1. Oct 16, 2004

### chem_tr

Hello, I'm planning to synthesize a xanthate derivative from an alcohol and carbon disulfide. I will probably need to use sodium hydride to facilitate addition to the double bond, and I need advice about using NaH, and if possible, some experimental details about the reaction. I will look for Organic Syntheses Website for additional information, but your comments are also important for me.

Thank you

my 200thmessage

2. Oct 18, 2004

### movies

NaH is a really nice reagent to use, although it is sometimes a little unpredictable (not in a dangerous way). Typically you get it as a 60% dispersion in mineral oil. That means that when you weigh it out only 60% of the weight is actually NaH, so adjust your calculations accordingly. Make sure that the NaH is a greyish color. If it's white it's probably no good. One other caveat to the mineral oil dispersion, depending on your solvent, you may need to wash the oil away with some hexanes. I've never had to do this myself though. If you're running your reaction in THF, then that is usually good enough to use without washing the NaH.

A typical procedure for using NaH would be something like this:

A mixture of NaH (88.0 mg, 2.2 mmol) was stirred in THF (3 mL) for 30 mins and then cooled to 0 degrees C. To the resulting slurry was added a solution of [amide] (2.0 mmol) in THF (1 mL). The resulting mixture was stirred at 0 degrees for 15 mins, then warmed to r.t. and stirred an additional 45 mins, and finally quenched with an appropriate electrophile.

You might not need to stir for that long since alcohols are more acidic than amides.

You should look up the Chugaev reaction, as that is what I assume you are doing. Check out this link: http://themerckindex.cambridgesoft.com/TheMerckIndex/NameReactions/onr74.htm

Last edited by a moderator: Apr 21, 2017
3. Oct 28, 2004

### chem_tr

Hello, I've been thinking of an acyl chloride now, as it is available, unlike the alkyl chloride of the reagent I'm planning. Movies, I'm waiting for your comments especially about the feasibility of the reaction, but other members are very welcome for any contributions. Please view www.students.itu.edu.tr/~akkurtb/misc/ksantat_acil_klorur.zip[/URL]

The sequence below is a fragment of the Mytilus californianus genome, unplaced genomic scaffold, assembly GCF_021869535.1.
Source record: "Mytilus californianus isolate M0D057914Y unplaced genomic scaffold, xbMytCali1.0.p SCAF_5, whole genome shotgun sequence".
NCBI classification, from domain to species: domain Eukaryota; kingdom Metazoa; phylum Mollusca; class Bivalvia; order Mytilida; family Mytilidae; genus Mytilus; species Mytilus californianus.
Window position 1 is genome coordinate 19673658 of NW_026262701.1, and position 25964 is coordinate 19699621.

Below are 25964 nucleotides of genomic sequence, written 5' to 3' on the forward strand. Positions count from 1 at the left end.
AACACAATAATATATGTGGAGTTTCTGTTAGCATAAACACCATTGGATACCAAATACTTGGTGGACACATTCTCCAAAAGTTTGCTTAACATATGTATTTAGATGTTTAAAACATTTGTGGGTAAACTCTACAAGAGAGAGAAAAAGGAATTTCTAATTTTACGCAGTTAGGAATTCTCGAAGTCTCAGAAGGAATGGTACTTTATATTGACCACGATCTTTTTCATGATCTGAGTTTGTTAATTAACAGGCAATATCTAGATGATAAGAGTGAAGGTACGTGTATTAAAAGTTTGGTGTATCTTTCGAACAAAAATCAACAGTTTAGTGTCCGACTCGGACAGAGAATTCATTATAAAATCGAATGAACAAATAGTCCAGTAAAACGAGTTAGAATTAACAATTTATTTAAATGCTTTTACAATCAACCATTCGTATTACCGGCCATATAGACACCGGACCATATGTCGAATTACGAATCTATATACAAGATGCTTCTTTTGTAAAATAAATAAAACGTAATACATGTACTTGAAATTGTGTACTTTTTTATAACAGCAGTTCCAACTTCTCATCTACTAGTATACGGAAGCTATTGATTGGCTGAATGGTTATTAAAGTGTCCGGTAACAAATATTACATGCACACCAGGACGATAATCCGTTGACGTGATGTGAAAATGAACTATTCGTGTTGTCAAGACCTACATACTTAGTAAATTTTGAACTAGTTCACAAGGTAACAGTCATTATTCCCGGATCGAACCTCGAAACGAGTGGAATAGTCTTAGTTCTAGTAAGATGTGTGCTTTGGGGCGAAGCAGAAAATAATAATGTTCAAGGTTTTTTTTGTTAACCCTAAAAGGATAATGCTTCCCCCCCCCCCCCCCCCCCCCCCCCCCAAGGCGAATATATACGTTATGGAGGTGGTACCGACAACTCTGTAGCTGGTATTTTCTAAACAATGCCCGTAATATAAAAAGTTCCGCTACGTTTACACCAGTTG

Last edited by a moderator: Apr 21, 2017
4. Oct 28, 2004

### movies

That reaction would probably happen as you have it drawn. The product would be very unstable though, since it is essentially an anhydride. There is a very real possiblity that you wouldn't be able to isolate that product.

5. Oct 28, 2004

### chem_tr

You are right, Movies, it seems that I will have to find the alkyl halide derivative instead of synthesizing the acyl halide. The xanthate ester (with alkyl halide) is said to be stable up to several hundred degrees. It is better for me to pursue it in this way. Thank you for your kind suggestion.

6. Oct 28, 2004

### movies

If you can make that acid chloride (or ester or acid) then you should be able to reduce it to the alcohol and then exchange the alcohol for a halide with SOCl2 or PBr3.

7. Oct 28, 2004

### chem_tr

With $NaBH_4$ or $LiAlH_4$ and so on, right? Exchange with $SOCl_2$ is an easy one, I've done this several times before. Actually, I have the acid on hand. Do acids give alcohols easily with these reagents? For example, may I use aqueous $NaBH_4$?

8. Oct 29, 2004

### movies

NaBH4 isn't strong enough to reduce acids, usually. LiAlH4 can though. You might also try NaBH4 + I2, that can reduce acids but no one knows why it is so much more powerful than NaBH4 alone.

Here is a reference for the activated NaBH4: J. Org. Chem. 1993, 58, 3568-3571.

9. Oct 29, 2004

### chem_tr

It possibly involves radicalic mechanism. Thank you for the reference, I'll read it. I didn't want to use $LiAlH_4$, since it is a "violent" reactant. But I can use it too.